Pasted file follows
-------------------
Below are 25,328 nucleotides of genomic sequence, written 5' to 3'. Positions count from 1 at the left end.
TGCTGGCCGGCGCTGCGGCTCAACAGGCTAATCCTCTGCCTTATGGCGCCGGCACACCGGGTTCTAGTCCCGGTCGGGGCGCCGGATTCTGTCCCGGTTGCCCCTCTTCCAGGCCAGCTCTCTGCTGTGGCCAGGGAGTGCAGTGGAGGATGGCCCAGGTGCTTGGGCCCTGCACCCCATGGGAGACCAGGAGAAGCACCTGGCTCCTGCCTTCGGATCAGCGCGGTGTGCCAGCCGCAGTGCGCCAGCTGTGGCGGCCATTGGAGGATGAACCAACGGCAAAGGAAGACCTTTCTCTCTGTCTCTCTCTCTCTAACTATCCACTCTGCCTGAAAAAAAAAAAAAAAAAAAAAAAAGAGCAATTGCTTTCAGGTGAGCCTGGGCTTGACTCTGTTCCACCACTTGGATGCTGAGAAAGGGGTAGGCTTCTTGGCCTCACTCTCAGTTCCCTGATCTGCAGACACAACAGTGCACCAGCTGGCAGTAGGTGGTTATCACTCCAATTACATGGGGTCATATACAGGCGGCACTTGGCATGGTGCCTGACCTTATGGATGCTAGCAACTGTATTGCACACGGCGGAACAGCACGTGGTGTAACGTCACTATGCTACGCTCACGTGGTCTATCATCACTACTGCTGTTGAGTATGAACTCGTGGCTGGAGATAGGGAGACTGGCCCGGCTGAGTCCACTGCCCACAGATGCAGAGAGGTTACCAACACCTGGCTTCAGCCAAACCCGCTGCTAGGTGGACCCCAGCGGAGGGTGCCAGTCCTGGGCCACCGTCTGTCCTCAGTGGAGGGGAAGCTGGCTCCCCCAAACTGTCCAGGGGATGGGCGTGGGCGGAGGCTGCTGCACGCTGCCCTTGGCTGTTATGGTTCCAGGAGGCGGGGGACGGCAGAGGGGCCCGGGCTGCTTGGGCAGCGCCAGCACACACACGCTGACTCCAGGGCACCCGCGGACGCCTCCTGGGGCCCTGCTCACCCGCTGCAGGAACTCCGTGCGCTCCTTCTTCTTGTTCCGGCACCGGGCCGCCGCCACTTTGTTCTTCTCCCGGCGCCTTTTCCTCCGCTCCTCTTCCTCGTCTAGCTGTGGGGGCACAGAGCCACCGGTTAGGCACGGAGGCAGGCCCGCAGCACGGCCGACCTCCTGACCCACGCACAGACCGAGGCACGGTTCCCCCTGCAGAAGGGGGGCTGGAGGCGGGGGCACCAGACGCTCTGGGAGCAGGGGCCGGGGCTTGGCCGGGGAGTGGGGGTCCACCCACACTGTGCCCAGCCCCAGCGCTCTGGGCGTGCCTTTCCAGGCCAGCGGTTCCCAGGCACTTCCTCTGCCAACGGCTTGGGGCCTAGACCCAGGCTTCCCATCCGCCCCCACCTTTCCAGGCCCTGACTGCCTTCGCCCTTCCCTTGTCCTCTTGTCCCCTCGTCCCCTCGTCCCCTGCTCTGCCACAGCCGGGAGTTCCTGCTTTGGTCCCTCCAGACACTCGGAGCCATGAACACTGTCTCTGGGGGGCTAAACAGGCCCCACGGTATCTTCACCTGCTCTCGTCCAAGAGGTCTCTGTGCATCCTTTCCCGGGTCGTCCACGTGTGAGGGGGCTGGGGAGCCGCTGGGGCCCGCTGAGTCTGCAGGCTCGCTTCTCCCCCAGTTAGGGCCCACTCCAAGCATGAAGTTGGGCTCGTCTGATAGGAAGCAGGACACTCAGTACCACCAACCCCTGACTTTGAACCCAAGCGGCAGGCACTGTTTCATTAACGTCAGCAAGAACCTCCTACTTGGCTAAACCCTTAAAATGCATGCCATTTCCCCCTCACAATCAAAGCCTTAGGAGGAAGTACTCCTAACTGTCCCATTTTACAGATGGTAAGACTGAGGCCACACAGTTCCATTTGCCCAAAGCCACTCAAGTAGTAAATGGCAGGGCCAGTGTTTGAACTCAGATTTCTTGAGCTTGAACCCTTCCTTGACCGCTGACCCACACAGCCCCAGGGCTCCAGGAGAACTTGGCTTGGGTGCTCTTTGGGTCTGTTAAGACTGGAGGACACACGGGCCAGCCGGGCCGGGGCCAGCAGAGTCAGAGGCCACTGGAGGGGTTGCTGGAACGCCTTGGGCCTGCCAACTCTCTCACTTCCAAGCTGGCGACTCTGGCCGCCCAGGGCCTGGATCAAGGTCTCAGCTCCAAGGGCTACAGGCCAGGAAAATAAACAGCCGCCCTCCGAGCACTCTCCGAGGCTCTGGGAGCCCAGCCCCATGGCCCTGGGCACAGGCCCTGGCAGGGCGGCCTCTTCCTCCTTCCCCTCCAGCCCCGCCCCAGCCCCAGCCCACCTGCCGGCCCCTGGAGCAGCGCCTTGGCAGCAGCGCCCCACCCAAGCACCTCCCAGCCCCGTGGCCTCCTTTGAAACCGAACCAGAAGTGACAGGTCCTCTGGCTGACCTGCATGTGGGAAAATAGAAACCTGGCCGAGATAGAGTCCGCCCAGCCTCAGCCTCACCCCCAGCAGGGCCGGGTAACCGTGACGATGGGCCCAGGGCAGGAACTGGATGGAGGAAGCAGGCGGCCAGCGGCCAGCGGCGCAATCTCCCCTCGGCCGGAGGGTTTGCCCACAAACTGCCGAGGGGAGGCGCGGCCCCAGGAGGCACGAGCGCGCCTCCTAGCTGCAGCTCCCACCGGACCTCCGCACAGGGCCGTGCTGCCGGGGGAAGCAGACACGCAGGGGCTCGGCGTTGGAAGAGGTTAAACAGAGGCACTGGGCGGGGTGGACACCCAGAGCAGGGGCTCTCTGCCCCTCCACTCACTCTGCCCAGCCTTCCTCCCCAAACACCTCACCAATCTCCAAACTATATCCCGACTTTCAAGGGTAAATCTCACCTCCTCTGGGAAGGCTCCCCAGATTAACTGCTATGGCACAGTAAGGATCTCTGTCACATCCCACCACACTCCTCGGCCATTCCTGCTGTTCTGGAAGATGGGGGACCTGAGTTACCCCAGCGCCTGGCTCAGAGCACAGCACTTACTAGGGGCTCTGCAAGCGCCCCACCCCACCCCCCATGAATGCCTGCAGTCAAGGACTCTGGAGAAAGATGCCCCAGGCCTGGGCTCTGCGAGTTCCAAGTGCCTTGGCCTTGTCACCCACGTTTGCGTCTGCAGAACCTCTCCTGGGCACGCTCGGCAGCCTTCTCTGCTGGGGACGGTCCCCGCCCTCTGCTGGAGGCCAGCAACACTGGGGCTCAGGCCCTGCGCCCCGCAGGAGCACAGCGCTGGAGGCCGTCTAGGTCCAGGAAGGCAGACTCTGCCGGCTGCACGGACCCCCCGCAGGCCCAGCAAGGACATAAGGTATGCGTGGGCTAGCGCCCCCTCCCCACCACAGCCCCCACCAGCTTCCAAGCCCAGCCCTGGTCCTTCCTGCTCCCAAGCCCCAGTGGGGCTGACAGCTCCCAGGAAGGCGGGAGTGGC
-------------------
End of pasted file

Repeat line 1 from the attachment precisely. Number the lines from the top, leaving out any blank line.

Below are 25,328 nucleotides of genomic sequence, written 5' to 3'. Positions count from 1 at the left end.